Should Your Business Take That Leap To Hybrid Flash Storage?

If you’re like most businesses these days, your data storage requirements must have changed considerably over the last few years. Not only do you now need storage systems with much greater capacity, but also substantially higher performance. Of course, you also want to realize both benefits at a price your business can afford. Hybrid flash storage solutions seem pretty capable of meeting those requirements. Let me explain how.

As your business grows, the volume of data you produce as well as those you collect from customers, suppliers, trading partners, and employees increases; oftentimes, at a much faster pace. That’s because you no longer just accumulate structured data in relational databases. You’re also accumulating unstructured data from emails, instant messages, social media, and others, a.k.a. “Big data”. All this require storage capacities much larger than what you anticipated a decade ago.

But that’s not all. To reduce CAPEX, boost agility, and improve business continuity/disaster recovery capabilities, many of us have started investing heavily in virtualization. While virtualization reduces server costs, those virtual machines also rapidly consume storage space.

Should Your Business Take That Leap To Hybrid Flash Storage?

The need for vastly larger storage space can easily be met by HDD (hard disk drive) solutions. However, there is one storage system requirement that all HDD systems can’t hope to meet – performance. Today’s workloads demand much faster IOPS (Input/Output Operations Per Second), lower latency, and faster throughput than what HDD systems can provide.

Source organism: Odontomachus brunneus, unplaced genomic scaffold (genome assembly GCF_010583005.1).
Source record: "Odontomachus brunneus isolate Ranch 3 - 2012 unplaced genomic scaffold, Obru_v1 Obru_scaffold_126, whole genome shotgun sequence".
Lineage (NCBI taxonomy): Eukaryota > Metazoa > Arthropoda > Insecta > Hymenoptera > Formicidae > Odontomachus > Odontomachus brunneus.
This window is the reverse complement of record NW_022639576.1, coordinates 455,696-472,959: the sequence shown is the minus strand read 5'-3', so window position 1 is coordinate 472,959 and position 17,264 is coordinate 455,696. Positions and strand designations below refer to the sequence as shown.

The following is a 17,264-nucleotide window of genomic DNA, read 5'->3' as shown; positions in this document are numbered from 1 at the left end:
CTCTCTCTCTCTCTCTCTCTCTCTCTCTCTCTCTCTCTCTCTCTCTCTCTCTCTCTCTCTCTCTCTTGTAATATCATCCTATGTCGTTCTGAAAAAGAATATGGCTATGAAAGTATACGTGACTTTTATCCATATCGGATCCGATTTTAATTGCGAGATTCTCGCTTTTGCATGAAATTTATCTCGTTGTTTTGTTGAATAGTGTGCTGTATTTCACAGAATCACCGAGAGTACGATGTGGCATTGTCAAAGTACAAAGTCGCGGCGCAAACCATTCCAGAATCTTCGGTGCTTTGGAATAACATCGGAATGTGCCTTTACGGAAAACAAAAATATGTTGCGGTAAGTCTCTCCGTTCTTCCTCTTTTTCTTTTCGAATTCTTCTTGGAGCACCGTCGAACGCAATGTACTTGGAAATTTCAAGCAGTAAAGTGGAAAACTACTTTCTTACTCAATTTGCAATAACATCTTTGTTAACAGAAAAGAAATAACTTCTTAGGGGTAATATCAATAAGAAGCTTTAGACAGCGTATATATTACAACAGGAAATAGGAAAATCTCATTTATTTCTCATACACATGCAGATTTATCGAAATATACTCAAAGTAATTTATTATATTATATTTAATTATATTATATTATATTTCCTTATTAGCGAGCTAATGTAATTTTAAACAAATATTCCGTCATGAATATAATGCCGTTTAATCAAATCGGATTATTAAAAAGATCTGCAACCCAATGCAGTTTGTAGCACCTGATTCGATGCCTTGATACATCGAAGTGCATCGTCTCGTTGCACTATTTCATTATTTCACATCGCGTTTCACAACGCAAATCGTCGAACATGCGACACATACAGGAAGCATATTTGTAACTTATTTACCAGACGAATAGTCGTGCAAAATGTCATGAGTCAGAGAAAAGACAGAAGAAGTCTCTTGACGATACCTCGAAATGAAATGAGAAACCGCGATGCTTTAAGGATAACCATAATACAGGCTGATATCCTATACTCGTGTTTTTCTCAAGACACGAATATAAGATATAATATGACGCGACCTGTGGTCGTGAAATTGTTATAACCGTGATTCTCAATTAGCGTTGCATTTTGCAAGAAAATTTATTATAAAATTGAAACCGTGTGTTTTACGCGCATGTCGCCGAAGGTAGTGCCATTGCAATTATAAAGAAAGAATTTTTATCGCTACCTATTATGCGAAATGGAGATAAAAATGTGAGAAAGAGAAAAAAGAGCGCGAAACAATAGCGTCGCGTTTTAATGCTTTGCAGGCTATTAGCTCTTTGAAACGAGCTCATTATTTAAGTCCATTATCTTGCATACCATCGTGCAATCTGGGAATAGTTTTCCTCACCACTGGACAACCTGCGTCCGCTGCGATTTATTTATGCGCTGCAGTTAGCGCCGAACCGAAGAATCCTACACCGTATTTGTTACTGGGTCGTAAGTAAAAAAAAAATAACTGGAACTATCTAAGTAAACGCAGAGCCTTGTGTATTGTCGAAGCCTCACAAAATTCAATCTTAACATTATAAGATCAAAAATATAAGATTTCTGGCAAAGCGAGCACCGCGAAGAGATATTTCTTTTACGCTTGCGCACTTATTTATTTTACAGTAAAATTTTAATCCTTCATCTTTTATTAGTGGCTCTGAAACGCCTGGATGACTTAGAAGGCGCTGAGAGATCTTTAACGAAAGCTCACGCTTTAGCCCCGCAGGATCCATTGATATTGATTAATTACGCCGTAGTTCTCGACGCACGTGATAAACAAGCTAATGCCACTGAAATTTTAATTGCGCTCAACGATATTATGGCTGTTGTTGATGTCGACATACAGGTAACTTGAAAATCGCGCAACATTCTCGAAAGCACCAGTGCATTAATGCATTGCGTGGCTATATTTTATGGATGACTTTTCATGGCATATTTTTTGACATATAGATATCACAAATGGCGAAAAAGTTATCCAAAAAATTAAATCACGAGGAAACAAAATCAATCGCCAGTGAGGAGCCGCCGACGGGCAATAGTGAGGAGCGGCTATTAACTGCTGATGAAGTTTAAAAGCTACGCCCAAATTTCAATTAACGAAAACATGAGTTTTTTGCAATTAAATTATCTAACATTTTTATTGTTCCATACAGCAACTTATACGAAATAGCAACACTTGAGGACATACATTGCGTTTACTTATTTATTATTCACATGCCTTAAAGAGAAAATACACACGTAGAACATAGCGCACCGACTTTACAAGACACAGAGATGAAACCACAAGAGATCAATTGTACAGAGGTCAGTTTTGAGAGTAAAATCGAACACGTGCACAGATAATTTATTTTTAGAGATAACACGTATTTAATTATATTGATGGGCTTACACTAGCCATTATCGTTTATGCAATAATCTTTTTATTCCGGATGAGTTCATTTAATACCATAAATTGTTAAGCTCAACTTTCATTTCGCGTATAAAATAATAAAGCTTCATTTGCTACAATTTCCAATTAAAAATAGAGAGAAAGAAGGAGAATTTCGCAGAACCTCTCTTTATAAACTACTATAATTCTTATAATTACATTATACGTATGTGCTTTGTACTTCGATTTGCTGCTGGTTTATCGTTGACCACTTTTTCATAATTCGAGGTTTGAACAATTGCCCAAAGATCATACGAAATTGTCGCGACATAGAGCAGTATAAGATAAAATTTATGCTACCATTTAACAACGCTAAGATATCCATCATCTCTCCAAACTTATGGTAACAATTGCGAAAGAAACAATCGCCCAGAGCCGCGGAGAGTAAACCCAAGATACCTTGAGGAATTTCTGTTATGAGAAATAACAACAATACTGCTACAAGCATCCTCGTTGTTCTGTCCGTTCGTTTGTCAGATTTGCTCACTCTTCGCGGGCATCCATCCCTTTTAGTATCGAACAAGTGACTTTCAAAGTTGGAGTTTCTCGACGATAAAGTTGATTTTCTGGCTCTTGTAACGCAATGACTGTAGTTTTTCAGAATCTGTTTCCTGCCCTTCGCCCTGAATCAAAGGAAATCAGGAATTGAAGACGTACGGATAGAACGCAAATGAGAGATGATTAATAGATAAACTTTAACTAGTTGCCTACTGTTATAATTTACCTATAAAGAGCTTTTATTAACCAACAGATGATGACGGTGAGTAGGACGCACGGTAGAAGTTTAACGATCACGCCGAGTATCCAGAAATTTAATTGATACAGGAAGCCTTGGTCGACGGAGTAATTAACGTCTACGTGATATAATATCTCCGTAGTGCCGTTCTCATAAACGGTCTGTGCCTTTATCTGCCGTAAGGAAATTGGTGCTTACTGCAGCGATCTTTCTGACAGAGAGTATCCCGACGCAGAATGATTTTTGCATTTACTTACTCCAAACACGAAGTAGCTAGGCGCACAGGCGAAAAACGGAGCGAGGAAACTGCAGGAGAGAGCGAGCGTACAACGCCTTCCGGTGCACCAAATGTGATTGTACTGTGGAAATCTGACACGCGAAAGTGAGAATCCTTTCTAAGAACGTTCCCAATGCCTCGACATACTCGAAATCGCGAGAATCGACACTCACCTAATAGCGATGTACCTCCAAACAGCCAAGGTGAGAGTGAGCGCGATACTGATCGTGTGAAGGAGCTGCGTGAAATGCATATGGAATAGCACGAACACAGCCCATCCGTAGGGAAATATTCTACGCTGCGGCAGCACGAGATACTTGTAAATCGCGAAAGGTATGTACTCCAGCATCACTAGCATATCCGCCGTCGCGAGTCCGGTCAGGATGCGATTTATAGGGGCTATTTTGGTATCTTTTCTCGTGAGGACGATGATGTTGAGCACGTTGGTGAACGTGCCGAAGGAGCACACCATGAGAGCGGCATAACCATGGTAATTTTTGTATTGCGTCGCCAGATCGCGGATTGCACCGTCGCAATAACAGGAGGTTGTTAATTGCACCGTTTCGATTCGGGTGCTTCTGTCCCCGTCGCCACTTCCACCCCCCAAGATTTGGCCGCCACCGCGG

High-performance storage will be needed for applications that do tasks like 3D computer modeling, heavy simulations, data mining, computational analysis, data-intensive research, and the like. These tasks aren’t very common but there are organizations who do need them.

The good news is that we now have a plethora of SSD (solid state drive) solutions that can easily meet those performance requirements. In terms of IOPS, we’re talking about a performance jump from a few tens or a couple of hundred IOPS for HDD to thousands or even tens of thousands of IOPS for SSD. HDDs can typically go only between 75 to 210 IOPS. Compare that with SSDs which can go from 5,000 to even 10 million IOPS. What’s more, the price of SSD arrays is now going down.

But it’s not all good. While the prices of SSD solutions are steadily going down, the cost for high-capacity, multi-Terabyte systems, which most enterprises now require, is still quite expensive. That means all-flash arrays are still pretty much unreachable for all but the biggest enterprises. That’s where hybrid flash storage systems can come in.

As the name suggests, hybrid flash storage arrays are a combination of SSDs and HDDs. The presence of HDDs in this type of storage array can help meet capacity requirements while the SSDs can address performance needs. This kind of architecture is actually more suitable for most data centers. Because in reality, while all your data might need to be stored, certainly not all of it will require fast read/writes.

For this reason, only data that need to be used often should be stored in the SSDs. The rest – and probably majority of your data – can be stored in the HDDs. Auto-tiering functions can ferry data between the two systems or tiers to adapt to actual data processing needs. All-flash arrays are definitely faster; no question about it. But why break the bank for it if only a small fraction of your data need to be read/written quickly?

If you want to achieve a substantial improvement in data storage performance and capacity in the most practical way, then it’s probably time to take that leap unto hybrid flash storage.

Entrepreneur and Marketing Specialist